China has replied with 100 targeted tariffs, including planes, cars and soybeans. American farmers, already operating in financial difficulties, worry this will hurt them further.

    The BBC's Vivienne Nunis talked to Roger Johnson, president of the National Farmers Union.

    Video content

    Video caption: Rural areas are reeling from a proposed 25% Chinese tariff on soybeans
  14. London market mixed on close

    London Stock Exchange

    London shares have been mixed on close, with a small rise on the FTSE 100 despite global trade war worries.

    The FTSE 100 closed 3.6 points or 0.05% higher, led by Morrisons, rising 2.9% to 218.4p on the news that it has outperformed rival "big four" British supermarkets with 2.4% sales growth.

    Meanwhile, the FTSE 250 slipped 133.8 points or 0.69% to 19,264.22. The winners were topped by plastic piping manufacturer Polypipe Group, rising 3.5% to 363.4p.

  15. Investors on the alert

    Joe Miller

    Business reporter

    Wall Street traders

    After the Dow Jones dropped 500 points on the US market open, the Trump administration has been doing its best to reassure investors.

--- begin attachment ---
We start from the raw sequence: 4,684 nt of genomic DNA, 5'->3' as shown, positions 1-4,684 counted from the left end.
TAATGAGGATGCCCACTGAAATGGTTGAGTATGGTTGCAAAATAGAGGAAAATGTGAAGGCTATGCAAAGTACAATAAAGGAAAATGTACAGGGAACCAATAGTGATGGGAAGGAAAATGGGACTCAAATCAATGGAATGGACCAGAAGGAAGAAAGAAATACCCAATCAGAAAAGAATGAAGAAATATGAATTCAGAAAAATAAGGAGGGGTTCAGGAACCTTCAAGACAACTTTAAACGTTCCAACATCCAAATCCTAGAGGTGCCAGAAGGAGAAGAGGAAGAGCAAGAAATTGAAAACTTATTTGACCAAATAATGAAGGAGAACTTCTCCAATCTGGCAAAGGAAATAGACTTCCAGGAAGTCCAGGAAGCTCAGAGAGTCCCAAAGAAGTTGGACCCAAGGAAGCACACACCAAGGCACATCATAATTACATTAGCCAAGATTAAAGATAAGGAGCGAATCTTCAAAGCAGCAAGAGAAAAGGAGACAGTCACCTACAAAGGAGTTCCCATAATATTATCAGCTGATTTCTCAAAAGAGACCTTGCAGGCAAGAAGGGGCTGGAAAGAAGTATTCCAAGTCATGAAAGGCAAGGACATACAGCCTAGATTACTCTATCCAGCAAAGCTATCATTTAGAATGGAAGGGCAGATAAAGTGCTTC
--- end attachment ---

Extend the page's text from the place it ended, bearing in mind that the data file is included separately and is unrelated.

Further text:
The White House’s newly installed economic advisor, Wall Street stalwart Larry Kudlow, has been chastising traders for overreacting, telling CNBC that the president is a “free trader at heart”.

    But whether or not we are witnessing the start of trade war, we’re certainly beginning to see some casualties - particularly Boeing and Caterpillar, two of the companies that helped fuel the stock market boom last year. Both are hugely exposed to China, with Boeing expecting to do $1tn – yes that’s ONE TRILLION DOLLARS – worth of business with China in the coming two decades.

    Automakers are also at risk, including General Motors, which sells more cars in China than in does in the US, and even ships some cars from Asia to America.

    But as has been the pattern in recent weeks, the Dow Jones and the S&P 500 have settled down a little, and recovered from their lows for the day so far.

    That’s because many investors are waiting for more information – will there be exceptions for certain companies, when will these tariffs go into effect, and is this more of a negotiating tactic than a serious threat. The answer to those questions is worth billions of dollars.